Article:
Despite earnings trouble in the past several quarters, WWE stock has remained relatively steady.
World Wrestling Entertainment Inc. inched up the card into profitability in the fourth quarter, as charges relating to the Stanford, Conn. company’s film group dropped substantially.
In the latest quarter, WWE swung to a profit of $600,000, or 1 cent per diluted share, from a loss of $8.6 million, or 12 cents per share, in the year-ago period.
Analysts surveyed by Yahoo Finance had predicted that WWE would have per-share net of 1 cent in the latest quarter.
Revenue rose nearly 2 percent to $115.1 million from $112.9 million last year.
The company said excluding special items, adjusted earnings were 2 cents per share in both quarters.
In the year-ago period, WWE was hurt by a $12.2 million “film impairment” charge. In the latest quarter, that charge was a less-damaging $500,000.
WWE was bolstered in part by a 48 percent increase in revenue from home entertainment sales. Compilation DVD sets of former WWE talent continue to capture “lapsed” fans, or fans that haven’t watched WWE content in a year or more.
WWE’s compilation sets are also helped by modest costs of production. Many of WWE’s revenue drivers are cost-heavy, but using a “greatest hits” format allows for extraordinarily high margins by using existing content libraries.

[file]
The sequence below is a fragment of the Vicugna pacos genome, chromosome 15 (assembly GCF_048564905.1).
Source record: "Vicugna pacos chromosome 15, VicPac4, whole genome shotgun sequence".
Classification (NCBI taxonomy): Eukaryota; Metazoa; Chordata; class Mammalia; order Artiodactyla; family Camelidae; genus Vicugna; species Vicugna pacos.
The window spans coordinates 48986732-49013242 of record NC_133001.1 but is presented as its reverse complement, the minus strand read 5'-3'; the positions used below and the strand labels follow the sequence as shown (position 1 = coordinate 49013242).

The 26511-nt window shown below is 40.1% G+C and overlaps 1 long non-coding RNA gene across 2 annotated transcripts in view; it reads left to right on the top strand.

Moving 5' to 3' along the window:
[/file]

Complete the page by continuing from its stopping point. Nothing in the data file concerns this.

WWE Studios, the film branch of the company, posted a $600,000 loss as compared to a $13.8 million loss in the quarter a year ago. The improvement can be attributed to the studio not producing a feature film in the latest quarter. In the 2011 quarter, production on “The Reunion” accounted for $12.2 million of the loss.
Television revenue continues to be a major growth engine for the company. WWE’s ratings remain some of the highest on cable and the company saw a 20 percent increase in such revenue compared to last year.
“We continue to make important progress on our key strategic initiatives, expanding the production and licensing of new programs and enhancing our brands,” WWE CEO Vince McMahon said in a press release.
As has been the case for several quarters, WWE continues to search for a carrier for its dedicated network.
WWE appears set to finally pull the trigger on its proposed network. Despite swirling rumors that the company may partner with YouTube as a pilot pay channel, WWE seems set on a premium model similar to HBO with a price per month between $12.99 and $14.99.
For the year ended Dec. 31, WWE earned rose 21 percent to $31.4 million, or 42 cents per diluted share, from $24.8 million, or 33 cents per share, in the prior year.
Full-year revenue was essentially flat, rising less than 1 percent to $484 million from $483.9 million.
Shares for WWE rose/fell $X.XX, or X.X percent on Thursday to close at $X.XX in trading on the New York Stock Exchange.